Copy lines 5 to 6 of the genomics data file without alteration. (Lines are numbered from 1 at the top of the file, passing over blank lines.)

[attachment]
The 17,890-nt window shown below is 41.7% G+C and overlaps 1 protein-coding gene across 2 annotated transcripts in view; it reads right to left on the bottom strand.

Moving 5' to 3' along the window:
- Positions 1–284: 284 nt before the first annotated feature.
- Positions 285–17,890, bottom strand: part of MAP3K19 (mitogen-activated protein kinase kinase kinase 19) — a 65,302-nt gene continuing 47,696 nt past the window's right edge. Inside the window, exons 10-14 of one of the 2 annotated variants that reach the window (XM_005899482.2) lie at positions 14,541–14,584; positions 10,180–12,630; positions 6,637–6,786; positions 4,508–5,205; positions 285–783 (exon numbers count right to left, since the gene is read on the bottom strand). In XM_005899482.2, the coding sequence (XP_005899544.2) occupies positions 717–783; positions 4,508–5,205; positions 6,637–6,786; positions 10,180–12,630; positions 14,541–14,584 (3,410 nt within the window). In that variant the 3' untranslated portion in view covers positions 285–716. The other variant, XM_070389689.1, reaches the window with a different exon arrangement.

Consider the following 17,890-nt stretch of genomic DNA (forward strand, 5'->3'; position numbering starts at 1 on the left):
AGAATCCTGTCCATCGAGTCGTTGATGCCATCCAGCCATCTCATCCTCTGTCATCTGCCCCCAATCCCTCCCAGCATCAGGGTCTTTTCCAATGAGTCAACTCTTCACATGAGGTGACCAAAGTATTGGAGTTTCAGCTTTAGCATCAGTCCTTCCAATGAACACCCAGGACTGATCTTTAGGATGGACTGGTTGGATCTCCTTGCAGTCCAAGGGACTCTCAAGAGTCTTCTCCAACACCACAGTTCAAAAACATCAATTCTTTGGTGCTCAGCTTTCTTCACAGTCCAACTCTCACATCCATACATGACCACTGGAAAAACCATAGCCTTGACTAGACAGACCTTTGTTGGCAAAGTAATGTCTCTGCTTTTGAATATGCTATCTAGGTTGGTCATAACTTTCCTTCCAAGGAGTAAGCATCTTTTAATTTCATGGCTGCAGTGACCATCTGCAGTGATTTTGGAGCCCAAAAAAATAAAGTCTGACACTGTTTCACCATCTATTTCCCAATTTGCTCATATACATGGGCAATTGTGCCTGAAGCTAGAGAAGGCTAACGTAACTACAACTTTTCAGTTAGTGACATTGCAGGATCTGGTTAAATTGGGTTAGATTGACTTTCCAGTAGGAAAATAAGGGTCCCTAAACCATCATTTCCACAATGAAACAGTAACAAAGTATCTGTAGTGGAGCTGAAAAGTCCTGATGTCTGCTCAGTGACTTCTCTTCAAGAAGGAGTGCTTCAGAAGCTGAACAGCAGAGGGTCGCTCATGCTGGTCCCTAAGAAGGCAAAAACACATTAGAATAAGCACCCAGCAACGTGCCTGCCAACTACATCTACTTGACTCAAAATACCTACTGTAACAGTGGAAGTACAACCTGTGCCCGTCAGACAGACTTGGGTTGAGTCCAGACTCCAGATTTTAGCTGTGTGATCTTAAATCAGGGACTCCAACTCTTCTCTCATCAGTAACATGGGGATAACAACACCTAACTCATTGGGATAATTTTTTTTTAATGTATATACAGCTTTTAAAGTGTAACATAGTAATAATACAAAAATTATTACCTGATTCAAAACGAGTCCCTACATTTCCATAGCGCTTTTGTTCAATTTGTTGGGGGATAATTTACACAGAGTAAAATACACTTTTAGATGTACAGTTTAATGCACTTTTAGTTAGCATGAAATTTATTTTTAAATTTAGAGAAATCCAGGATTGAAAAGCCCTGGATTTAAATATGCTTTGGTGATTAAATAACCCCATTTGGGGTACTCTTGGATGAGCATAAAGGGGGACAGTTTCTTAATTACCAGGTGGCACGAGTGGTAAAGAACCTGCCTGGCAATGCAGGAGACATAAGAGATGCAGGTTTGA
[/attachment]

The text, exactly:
Consider the following 17,890-nt stretch of genomic DNA (forward strand, 5'->3'; position numbering starts at 1 on the left):
AGAATCCTGTCCATCGAGTCGTTGATGCCATCCAGCCATCTCATCCTCTGTCATCTGCCCCCAATCCCTCCCAGCATCAGGGTCTTTTCCAATGAGTCAACTCTTCACATGAGGTGACCAAAGTATTGGAGTTTCAGCTTTAGCATCAGTCCTTCCAATGAACACCCAGGACTGATCTTTAGGATGGACTGGTTGGATCTCCTTGCAGTCCAAGGGACTCTCAAGAGTCTTCTCCAACACCACAGTTCAAAAACATCAATTCTTTGGTGCTCAGCTTTCTTCACAGTCCAACTCTCACATCCATACATGACCACTGGAAAAACCATAGCCTTGACTAGACAGACCTTTGTTGGCAAAGTAATGTCTCTGCTTTTGAATATGCTATCTAGGTTGGTCATAACTTTCCTTCCAAGGAGTAAGCATCTTTTAATTTCATGGCTGCAGTGACCATCTGCAGTGATTTTGGAGCCCAAAAAAATAAAGTCTGACACTGTTTCACCATCTATTTCCCAATTTGCTCATATACATGGGCAATTGTGCCTGAAGCTAGAGAAGGCTAACGTAACTACAACTTTTCAGTTAGTGACATTGCAGGATCTGGTTAAATTGGGTTAGATTGACTTTCCAGTAGGAAAATAAGGGTCCCTAAACCATCATTTCCACAATGAAACAGTAACAAAGTATCTGTAGTGGAGCTGAAAAGTCCTGATGTCTGCTCAGTGACTTCTCTTCAAGAAGGAGTGCTTCAGAAGCTGAACAGCAGAGGGTCGCTCATGCTGGTCCCTAAGAAGGCAAAAACACATTAGAATAAGCACCCAGCAACGTGCCTGCCAACTACATCTACTTGACTCAAAATACCTACTGTAACAGTGGAAGTACAACCTGTGCCCGTCAGACAGACTTGGGTTGAGTCCAGACTCCAGATTTTAGCTGTGTGATCTTAAATCAGGGACTCCAACTCTTCTCTCATCAGTAACATGGGGATAACAACACCTAACTCATTGGGATAATTTTTTTTTAATGTATATACAGCTTTTAAAGTGTAACATAGTAATAATACAAAAATTATTACCTGATTCAAAACGAGTCCCTACATTTCCATAGCGCTTTTGTTCAATTTGTTGGGGGATAATTTACACAGAGTAAAATACACTTTTAGATGTACAGTTTAATGCACTTTTAGTTAGCATGAAATTTATTTTTAAATTTAGAGAAATCCAGGATTGAAAAGCCCTGGATTTAAATATGCTTTGGTGATTAAATAACCCCATTTGGGGTACTCTTGGATGAGCATAAAGGGGGACAGTTTCTTAATTACCAGGTGGCACGAGTGGTAAAGAACCTGCCTGGCAATGCAGGAGACATAAGAGATGCAGGTTTGA